If we compare the emerging interpersonal neurophysiological theories of regulation with eastern mindfulness, we see that beyond cultural archetypes, both are seeking the same thing.

Many times it is confused between Mindfulness and the concept of meditation. In your opinion, what are the main differences?

Javier Elcarte.

Translating, either from the Indo-Aryan languages or from classical Sanskrit, the languages in which the Buddha’s texts are collected, the terms they use to refer to the conscious state of mind and mental pacification is very complex for us, since Western languages do not have a linear parallelism to express these psycho-emotional concepts.

Something similar happens with the idea of mindfulness, there is no word in English that corresponds completely to it. So we use different terms like meditation, mindfulness, etc.

Except for the difficulties with terms, in the East there are different currents of mindfulness and in the West we have also developed different visions of what is sought with full or conscious attention. We are given to decaffeinating concepts and creating self-help phrases where we are able to trivialize ancestral philosophies.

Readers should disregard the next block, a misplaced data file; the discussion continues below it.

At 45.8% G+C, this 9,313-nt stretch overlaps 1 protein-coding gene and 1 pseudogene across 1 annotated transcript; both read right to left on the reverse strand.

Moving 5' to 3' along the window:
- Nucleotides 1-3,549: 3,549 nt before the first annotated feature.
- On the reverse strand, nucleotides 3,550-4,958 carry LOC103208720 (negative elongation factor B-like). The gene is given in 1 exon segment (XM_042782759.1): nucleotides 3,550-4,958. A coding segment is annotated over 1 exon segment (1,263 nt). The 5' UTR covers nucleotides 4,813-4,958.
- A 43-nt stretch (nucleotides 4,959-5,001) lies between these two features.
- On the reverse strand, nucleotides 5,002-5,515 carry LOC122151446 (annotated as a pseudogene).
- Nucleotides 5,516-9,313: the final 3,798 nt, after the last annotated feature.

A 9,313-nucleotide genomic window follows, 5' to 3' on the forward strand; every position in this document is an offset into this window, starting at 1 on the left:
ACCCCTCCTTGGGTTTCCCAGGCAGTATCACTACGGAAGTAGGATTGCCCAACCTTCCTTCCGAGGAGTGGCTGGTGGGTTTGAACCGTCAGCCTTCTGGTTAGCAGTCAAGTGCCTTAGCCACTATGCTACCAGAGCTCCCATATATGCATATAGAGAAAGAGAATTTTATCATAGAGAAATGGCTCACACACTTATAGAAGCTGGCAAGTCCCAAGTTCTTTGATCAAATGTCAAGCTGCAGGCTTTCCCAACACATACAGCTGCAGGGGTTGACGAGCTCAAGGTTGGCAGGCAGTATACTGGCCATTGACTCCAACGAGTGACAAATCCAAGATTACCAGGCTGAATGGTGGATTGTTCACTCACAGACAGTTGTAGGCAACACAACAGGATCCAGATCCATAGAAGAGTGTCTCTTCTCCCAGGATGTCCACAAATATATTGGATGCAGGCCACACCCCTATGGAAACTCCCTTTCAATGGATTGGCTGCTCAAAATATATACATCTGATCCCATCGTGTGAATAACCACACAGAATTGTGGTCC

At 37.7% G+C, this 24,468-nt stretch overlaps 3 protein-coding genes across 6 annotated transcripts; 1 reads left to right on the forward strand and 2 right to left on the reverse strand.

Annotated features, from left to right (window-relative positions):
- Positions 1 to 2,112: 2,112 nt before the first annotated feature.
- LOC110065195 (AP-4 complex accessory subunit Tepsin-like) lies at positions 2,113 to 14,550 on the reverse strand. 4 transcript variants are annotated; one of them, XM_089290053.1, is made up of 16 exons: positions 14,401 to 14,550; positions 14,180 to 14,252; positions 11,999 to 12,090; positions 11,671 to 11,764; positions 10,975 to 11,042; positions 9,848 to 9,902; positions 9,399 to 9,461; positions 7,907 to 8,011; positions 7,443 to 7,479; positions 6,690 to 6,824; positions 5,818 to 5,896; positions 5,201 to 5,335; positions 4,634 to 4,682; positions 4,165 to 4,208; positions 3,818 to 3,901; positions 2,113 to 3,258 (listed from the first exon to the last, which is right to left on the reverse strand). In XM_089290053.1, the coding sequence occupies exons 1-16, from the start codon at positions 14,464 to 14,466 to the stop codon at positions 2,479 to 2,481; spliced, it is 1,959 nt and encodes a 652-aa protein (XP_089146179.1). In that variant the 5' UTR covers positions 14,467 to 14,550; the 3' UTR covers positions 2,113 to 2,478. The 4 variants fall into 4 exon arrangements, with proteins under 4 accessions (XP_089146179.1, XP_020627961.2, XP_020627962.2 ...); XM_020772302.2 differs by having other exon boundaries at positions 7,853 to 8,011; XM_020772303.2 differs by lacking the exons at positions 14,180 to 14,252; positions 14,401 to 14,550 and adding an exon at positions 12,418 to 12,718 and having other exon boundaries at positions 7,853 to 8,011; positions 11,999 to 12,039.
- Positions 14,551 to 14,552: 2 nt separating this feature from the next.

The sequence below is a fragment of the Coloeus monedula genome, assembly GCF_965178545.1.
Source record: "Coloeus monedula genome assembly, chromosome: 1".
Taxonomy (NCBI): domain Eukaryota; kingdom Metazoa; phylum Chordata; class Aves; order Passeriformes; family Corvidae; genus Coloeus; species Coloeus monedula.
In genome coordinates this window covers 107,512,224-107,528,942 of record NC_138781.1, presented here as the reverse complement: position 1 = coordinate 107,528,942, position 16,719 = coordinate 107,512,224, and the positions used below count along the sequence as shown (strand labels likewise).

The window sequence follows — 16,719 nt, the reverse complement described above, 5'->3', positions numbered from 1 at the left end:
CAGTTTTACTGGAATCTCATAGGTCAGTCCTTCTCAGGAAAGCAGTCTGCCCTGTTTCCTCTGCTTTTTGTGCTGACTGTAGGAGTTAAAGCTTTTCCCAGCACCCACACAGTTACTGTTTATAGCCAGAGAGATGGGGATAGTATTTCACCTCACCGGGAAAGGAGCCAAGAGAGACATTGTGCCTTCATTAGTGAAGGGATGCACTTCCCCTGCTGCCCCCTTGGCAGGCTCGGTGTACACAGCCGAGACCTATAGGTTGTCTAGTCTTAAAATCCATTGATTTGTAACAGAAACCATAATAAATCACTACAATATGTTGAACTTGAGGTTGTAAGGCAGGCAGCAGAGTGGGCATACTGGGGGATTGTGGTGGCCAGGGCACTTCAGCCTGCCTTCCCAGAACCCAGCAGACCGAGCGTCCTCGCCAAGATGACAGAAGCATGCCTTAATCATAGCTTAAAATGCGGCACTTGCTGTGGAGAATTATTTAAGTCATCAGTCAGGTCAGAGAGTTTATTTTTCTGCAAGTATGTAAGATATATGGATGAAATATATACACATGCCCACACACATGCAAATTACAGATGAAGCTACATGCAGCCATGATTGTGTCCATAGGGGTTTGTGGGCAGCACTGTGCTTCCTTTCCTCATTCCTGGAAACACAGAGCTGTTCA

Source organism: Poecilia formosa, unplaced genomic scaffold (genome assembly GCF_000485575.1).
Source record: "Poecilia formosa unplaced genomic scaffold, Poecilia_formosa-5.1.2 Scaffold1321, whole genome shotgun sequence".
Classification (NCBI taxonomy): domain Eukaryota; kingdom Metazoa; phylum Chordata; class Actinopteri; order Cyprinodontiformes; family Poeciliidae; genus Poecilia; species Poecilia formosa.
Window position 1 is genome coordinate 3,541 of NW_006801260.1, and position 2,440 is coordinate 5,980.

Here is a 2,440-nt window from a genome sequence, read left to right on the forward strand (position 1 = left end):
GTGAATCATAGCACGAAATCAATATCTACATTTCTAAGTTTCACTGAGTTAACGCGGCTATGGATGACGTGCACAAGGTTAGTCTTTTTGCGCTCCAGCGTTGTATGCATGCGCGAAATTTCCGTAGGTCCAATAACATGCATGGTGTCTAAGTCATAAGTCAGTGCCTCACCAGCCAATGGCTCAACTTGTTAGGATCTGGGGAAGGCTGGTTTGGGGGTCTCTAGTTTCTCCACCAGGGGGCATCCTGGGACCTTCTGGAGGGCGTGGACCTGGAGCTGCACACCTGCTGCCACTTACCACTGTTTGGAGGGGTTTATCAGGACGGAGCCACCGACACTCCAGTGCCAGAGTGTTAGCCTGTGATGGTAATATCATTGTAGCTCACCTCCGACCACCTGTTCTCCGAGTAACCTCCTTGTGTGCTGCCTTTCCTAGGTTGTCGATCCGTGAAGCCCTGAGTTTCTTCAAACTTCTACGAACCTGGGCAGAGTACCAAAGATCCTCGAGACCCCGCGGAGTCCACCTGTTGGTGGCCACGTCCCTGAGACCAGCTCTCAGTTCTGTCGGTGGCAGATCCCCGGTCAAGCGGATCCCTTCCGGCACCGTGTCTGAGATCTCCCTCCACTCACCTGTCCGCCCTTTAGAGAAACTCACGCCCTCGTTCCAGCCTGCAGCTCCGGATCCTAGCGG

Nothing that you study the different Buddhist schools reveals that their philosophy goes beyond creating a pleasant emotional state. In fact, they don’t look for results, they focus on the present moment and on the observation of the internal and external experience that takes place in each moment to focus it on multiple and varied aspects such as: mental clarity, compassion, love, etc.

What are the keys that make Mindfulness a therapeutic tool, going beyond a simple pleasant or relaxing experience?

Cristina Cortés.

The first accomplishment of mindfulness in bringing attention again and again to the object of mindfulness, usually the breath, is mental calmness, thus beginning to produce a greater space between thought and thought.

This allows one to discover, little by little, in oneself, in the present, the emotional states that are there without attention and that mobilize the defenses and the reactions of the day to day. If you hold your breath while observing these states, you can experience how the wave of emotion arrives and ends up being extinguished. The usual thing is that when discomfort arrives we escape it, avoid it and repress it in a thousand different ways.